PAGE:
The bottom line is that this is yet another Bresson film which, for me, displays both his art AND exceptional craft. As a filmmaker, he runs rings round almost every other filmmaker who ever existed (or will EVER exist).

I've probably spent enough time linking Bresson's work here to, uh, Perry Mason, so allow me to briefly make the inevitable comparison between The Trial of Joan of Arc with Carl Dreyer's immortal The Passion of Joan of Arc. Dreyer brings austerity to his approach also, but it's in the art direction most of all. The rooms are strangely unadorned and chalk white, whereas Bresson's rooms feel much "fuller" - perhaps mostly due to his rich, yet more straightforward compositions.

Dreyer employed the more baroque approach to composition - strange angles, intense closeups, crazed cutting (over 1500 cuts and many of them brilliantly breaking every rule of montage) and virtually no sense of spatial reference. Dreyer seeks to disorient us - so much so, that he flings us at Joan in a manner that we become Joan and feel every horrendous accusation volleyed at her.

Bresson, on the other hand, is far more measured. His compositions and lighting are gorgeous, but they are also there to place emphasis upon the proceedings and to understand Joan's place in this perverse kangaroo court and how she deals with it. Dreyer's Joan is assaulted, as are we, the audience, from beginning to end. Bresson's Joan fights back - again and again, while we seemingly fight back with her.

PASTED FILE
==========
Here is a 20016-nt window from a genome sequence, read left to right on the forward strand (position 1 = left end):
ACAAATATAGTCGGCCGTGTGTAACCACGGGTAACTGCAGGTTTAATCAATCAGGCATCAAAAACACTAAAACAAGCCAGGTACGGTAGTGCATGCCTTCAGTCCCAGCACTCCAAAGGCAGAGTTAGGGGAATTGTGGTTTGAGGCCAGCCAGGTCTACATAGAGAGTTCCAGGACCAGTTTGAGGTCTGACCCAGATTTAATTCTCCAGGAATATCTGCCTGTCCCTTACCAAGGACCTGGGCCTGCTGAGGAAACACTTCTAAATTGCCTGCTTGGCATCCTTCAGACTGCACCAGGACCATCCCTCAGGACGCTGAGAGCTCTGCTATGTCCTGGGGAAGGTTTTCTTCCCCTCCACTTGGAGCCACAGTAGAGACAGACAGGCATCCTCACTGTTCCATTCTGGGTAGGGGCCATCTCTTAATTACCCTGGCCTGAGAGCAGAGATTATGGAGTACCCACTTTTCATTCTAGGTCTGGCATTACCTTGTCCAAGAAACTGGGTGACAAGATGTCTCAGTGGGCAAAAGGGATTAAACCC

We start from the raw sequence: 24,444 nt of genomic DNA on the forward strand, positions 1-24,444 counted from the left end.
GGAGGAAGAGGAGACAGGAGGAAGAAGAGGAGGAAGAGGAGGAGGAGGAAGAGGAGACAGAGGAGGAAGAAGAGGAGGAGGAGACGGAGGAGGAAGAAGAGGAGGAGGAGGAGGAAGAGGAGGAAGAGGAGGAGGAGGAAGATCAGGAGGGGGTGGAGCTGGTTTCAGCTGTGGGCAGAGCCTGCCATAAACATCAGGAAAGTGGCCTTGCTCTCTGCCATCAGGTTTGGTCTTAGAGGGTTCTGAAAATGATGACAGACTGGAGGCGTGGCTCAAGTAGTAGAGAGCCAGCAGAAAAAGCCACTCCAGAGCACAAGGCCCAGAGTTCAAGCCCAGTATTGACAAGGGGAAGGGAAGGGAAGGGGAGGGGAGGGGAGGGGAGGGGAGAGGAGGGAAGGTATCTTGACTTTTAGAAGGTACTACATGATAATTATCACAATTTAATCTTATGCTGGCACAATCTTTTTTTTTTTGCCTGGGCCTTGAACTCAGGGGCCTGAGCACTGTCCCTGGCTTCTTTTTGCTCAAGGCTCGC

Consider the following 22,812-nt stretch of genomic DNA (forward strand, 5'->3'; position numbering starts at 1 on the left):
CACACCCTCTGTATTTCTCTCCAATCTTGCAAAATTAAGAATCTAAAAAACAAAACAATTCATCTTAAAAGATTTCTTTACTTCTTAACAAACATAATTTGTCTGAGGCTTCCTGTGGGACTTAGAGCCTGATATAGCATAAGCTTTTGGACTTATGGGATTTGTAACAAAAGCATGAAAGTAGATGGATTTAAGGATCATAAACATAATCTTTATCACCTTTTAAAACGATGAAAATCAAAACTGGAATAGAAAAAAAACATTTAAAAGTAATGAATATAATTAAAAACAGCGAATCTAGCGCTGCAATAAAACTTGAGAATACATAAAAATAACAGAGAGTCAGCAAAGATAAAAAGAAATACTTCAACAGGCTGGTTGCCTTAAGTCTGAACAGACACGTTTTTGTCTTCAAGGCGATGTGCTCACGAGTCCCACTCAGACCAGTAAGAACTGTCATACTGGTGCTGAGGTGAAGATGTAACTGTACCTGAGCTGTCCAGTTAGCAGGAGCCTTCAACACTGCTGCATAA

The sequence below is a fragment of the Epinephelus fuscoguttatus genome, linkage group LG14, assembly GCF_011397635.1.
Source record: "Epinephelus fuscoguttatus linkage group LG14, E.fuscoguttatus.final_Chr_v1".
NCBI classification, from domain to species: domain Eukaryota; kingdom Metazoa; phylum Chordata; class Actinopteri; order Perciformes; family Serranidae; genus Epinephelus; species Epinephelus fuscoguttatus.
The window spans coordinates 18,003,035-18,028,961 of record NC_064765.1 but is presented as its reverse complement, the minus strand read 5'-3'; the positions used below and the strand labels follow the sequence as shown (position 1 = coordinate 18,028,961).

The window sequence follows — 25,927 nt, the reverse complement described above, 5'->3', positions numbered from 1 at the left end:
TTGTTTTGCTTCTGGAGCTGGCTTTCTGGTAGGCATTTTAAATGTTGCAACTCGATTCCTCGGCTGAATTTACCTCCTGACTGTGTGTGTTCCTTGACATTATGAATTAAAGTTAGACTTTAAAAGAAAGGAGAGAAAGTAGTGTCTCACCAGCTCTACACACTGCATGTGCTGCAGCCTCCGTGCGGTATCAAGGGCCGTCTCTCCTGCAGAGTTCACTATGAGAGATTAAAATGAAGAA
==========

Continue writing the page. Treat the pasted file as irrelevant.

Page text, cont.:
Amidst his manically edited mise-en-scene, replete with off-kilter perspectives, Dreyer's lighting emphasizes shades of white and grey, whereas Bresson plays with light in very different ways and is not afraid to fill his frame with darkness. All this said, however, it would be remiss of me to not mention that Bresson too employs a few extraordinary shots that are not straight-forward at all. One of the more powerful visual juxtapositions occurs at both the beginning and end of the film where Bresson employs a moving camera in both to follow two very different strides Joan takes - one towards her trial, the other towards her execution. Both are examples of Bresson's visual virtuosity and how he uses his camera eye to elicit emotional responses - again BOTH in Joan and we, the audience.